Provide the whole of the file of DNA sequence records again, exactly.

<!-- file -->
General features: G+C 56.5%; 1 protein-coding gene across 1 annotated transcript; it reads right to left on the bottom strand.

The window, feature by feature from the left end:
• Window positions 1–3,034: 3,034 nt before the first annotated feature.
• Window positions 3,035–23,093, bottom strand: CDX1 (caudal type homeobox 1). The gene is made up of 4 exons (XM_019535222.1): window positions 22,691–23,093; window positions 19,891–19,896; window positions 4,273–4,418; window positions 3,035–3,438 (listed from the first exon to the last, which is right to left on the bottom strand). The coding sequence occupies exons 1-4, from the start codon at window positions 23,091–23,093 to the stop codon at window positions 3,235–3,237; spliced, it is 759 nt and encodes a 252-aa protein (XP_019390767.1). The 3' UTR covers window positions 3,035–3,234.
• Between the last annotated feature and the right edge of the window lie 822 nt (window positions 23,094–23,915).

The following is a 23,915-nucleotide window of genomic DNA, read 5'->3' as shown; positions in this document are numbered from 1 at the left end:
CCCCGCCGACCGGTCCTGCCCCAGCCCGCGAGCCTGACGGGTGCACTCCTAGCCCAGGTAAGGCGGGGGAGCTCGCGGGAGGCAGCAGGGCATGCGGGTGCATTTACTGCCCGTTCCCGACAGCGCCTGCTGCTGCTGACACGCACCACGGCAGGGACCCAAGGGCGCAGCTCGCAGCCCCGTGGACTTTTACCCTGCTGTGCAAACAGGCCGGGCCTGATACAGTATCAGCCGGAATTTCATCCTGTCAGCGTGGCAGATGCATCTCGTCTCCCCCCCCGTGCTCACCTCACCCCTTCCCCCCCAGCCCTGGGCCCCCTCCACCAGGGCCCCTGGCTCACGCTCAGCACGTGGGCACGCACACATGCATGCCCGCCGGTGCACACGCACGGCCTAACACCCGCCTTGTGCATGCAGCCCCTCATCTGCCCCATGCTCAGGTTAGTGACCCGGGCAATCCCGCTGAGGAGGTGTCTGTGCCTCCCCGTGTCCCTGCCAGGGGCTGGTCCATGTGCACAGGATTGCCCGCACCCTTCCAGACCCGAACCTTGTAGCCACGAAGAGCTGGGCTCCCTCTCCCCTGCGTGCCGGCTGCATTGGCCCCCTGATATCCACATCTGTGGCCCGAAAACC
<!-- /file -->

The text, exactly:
General features: G+C 56.5%; 1 protein-coding gene across 1 annotated transcript; it reads right to left on the bottom strand.

The window, feature by feature from the left end:
• Window positions 1–3,034: 3,034 nt before the first annotated feature.
• Window positions 3,035–23,093, bottom strand: CDX1 (caudal type homeobox 1). The gene is made up of 4 exons (XM_019535222.1): window positions 22,691–23,093; window positions 19,891–19,896; window positions 4,273–4,418; window positions 3,035–3,438 (listed from the first exon to the last, which is right to left on the bottom strand). The coding sequence occupies exons 1-4, from the start codon at window positions 23,091–23,093 to the stop codon at window positions 3,235–3,237; spliced, it is 759 nt and encodes a 252-aa protein (XP_019390767.1). The 3' UTR covers window positions 3,035–3,234.
• Between the last annotated feature and the right edge of the window lie 822 nt (window positions 23,094–23,915).

The following is a 23,915-nucleotide window of genomic DNA, read 5'->3' as shown; positions in this document are numbered from 1 at the left end:
CCCCGCCGACCGGTCCTGCCCCAGCCCGCGAGCCTGACGGGTGCACTCCTAGCCCAGGTAAGGCGGGGGAGCTCGCGGGAGGCAGCAGGGCATGCGGGTGCATTTACTGCCCGTTCCCGACAGCGCCTGCTGCTGCTGACACGCACCACGGCAGGGACCCAAGGGCGCAGCTCGCAGCCCCGTGGACTTTTACCCTGCTGTGCAAACAGGCCGGGCCTGATACAGTATCAGCCGGAATTTCATCCTGTCAGCGTGGCAGATGCATCTCGTCTCCCCCCCCGTGCTCACCTCACCCCTTCCCCCCCAGCCCTGGGCCCCCTCCACCAGGGCCCCTGGCTCACGCTCAGCACGTGGGCACGCACACATGCATGCCCGCCGGTGCACACGCACGGCCTAACACCCGCCTTGTGCATGCAGCCCCTCATCTGCCCCATGCTCAGGTTAGTGACCCGGGCAATCCCGCTGAGGAGGTGTCTGTGCCTCCCCGTGTCCCTGCCAGGGGCTGGTCCATGTGCACAGGATTGCCCGCACCCTTCCAGACCCGAACCTTGTAGCCACGAAGAGCTGGGCTCCCTCTCCCCTGCGTGCCGGCTGCATTGGCCCCCTGATATCCACATCTGTGGCCCGAAAACC